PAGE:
The added advantage of taking a home loan is also the tax benefit you get under a couple of sections. There are subsidies available on affordable housing too.

An education loan while taken will be with a moratorium so that it is easy on the pocket of the student. This loan enriches you as a person and helps you get a well-paid job or find a business solution for yourself, after getting trained professionally. The return on this is lifelong. You keep reaping the benefit of you educating yourself, till your last day. The interest you pay while taking this loan is negligible, of course.

Strangely enough, the bad loans are the ones which are more expensive too!

So, to avoid enslaving yourself from paying high monthly debts, please relieve yourself of the high-interest rate loans which are eating away your month’s pay and giving no returns other than being depreciated day by day.

One last thing, many people feel themselves under a ‘burden’ of home loan and tends to close that first. Do not make that mistake ever. If you have spare money, invest in retirement plans, SIP and other low-risk debt-funds to reap the benefit when you are old and retired. By foreclosing your home loan early with the liquid cash and hence not having any money left for investment anywhere, will leave you only with a house post-retirement with no money in hand. And, you can’t eat, enjoy and spend the house for next 20-25 years of your retired life. You need money for that.

Be wise. Live a life without any bad loans. No loans at all may not be financially a good choice for the modern generation, since you want to enjoy yourself when you are young. Ultimately, we live longer now than earlier with all the medial attention we get these days.

Happy Good Loaning! Happy Freedom from Bad Loans!!

Source: http://goo.gl/wKmt0d

ATM :: Relocating abroad and consequences of defaulting on education loan EMIs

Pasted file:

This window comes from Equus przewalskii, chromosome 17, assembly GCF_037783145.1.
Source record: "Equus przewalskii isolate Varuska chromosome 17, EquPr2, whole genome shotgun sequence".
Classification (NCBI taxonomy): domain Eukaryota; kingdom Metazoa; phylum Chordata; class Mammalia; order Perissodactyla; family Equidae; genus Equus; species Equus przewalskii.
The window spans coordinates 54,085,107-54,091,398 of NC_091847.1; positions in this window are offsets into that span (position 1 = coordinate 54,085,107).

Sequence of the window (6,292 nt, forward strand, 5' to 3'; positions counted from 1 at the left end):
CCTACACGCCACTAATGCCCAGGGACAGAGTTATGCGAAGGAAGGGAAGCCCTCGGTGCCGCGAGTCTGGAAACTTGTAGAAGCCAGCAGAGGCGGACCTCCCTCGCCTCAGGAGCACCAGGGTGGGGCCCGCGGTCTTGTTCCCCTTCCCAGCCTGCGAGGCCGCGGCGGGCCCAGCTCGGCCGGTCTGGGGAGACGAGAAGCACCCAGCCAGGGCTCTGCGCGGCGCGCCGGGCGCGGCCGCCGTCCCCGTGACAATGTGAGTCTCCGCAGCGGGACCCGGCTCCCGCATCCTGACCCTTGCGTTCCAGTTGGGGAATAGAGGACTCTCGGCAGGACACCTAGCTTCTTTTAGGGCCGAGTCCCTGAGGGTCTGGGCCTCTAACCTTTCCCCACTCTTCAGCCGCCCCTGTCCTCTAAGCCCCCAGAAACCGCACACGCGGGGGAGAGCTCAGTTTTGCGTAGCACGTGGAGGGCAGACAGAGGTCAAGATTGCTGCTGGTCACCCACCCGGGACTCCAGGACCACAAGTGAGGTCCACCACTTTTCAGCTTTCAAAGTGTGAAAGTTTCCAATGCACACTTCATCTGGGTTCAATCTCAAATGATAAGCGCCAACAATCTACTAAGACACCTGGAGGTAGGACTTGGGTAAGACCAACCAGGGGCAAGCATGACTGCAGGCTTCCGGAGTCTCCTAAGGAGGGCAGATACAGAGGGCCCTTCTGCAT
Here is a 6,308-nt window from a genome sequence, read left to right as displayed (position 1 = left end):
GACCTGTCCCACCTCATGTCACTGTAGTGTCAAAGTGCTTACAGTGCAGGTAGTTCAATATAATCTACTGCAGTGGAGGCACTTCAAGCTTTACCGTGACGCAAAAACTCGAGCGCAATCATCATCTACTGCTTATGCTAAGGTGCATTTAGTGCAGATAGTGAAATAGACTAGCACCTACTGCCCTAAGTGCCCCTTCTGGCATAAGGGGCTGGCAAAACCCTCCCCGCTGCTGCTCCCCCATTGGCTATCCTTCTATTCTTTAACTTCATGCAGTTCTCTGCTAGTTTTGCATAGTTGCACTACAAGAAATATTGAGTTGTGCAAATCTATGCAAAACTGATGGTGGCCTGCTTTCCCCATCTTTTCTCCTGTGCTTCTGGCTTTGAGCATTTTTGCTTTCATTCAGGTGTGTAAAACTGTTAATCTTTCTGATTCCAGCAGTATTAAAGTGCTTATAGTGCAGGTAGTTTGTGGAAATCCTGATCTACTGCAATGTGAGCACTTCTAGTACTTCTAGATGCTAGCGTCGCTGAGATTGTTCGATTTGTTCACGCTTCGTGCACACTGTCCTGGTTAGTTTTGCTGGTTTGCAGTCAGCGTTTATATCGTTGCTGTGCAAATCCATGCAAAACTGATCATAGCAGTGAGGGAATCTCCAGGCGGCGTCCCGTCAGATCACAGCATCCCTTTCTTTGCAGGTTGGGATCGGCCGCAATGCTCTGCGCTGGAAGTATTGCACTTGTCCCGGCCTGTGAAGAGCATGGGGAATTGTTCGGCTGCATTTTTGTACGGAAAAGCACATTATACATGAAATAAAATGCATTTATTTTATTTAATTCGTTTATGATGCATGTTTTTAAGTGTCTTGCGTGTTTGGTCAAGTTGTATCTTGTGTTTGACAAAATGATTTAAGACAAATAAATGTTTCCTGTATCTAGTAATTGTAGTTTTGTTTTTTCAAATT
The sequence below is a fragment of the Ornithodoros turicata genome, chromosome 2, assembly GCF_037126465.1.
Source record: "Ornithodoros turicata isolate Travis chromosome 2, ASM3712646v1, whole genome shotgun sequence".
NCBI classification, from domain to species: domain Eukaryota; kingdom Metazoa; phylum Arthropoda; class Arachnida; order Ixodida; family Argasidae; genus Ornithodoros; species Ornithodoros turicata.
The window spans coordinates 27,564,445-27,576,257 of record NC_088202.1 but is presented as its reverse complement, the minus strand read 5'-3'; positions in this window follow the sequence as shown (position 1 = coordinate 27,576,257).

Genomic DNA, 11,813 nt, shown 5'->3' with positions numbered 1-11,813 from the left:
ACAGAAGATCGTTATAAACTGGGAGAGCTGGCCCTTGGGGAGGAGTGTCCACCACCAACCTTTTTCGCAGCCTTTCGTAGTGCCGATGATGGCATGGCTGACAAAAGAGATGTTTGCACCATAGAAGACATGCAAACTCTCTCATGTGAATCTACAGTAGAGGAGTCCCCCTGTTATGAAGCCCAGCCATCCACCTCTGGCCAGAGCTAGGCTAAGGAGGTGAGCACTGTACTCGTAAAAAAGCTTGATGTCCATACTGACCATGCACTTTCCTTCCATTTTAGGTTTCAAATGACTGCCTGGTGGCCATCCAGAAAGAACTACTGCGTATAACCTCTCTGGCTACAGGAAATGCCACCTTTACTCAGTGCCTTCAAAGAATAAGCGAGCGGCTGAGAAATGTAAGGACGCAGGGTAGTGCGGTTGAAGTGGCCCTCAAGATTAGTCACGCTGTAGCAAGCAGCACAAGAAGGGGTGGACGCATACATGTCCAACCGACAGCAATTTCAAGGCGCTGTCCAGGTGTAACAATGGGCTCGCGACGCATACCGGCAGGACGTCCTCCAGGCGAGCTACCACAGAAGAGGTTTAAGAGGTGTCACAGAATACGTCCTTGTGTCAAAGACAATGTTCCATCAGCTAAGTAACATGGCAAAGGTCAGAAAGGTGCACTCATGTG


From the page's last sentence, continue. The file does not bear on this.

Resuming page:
Mehul completed his B. Tech in computer science from a leading institute in Pune and was hired by a renowned IT company through a campus interview.
By: Harshala Chandorkar | Published: April 23, 2016 1:58 PM | The Financial Express

ATM

Profile: Mehul Kumar (name changed), aged 25 years, a software programmer with a leading IT MNC

Scenario:
Mehul completed his B. Tech in computer science from a leading institute in Pune and was hired by a renowned IT company through a campus interview. At 23 years Mehul had the world at his feet with a high paying job and promising career path charted out for him. After working for two years at the company’s Mumbai office, Mehul was deputed to work on a project in the Chicago office in US. Getting paid in dollars when the rupee was seeing its worst fall, Mehul decided to make most of his finances.

He decided to purchase a plush bungalow in an elite locality in his home town in Pune. While on a vacation back home, he chose the property and made an advance token payment to the builder. He then applied for a home loan at an MNC bank and was confident of express approval considering his high paying international job.

However within a few days he was informed by the bank representative that his home loan application had been rejected owing to his credit history in CIBIL. Mehul immediately accessed his credit report online from CIBIL and found that his report showed defaults on an education loan he had availed for his B. Tech course. Before leaving for Chicago, Mehul had not bothered to ensure repayment on his education loan EMIs as he did not think that not closing dues would impact him in any way. And now his careless attitude had resulted in a bad credit record which hampered his chances of availing the home loan for his dream house.

Solution: What can Mehul do now?
The first thing that Mehul must do is to repay his education loan dues and avail a ‘No Dues’ certificate from the bank. He should then gradually start building his credit history by regularly paying his credit card bills and EMIs on any other loans he may have availed. He should also keep checking his credit report regularly to assess the health of his credit history. As his credit history and credit score improves and shows no defaults and delinquencies, he can apply for the home loan again and be confident of its approval.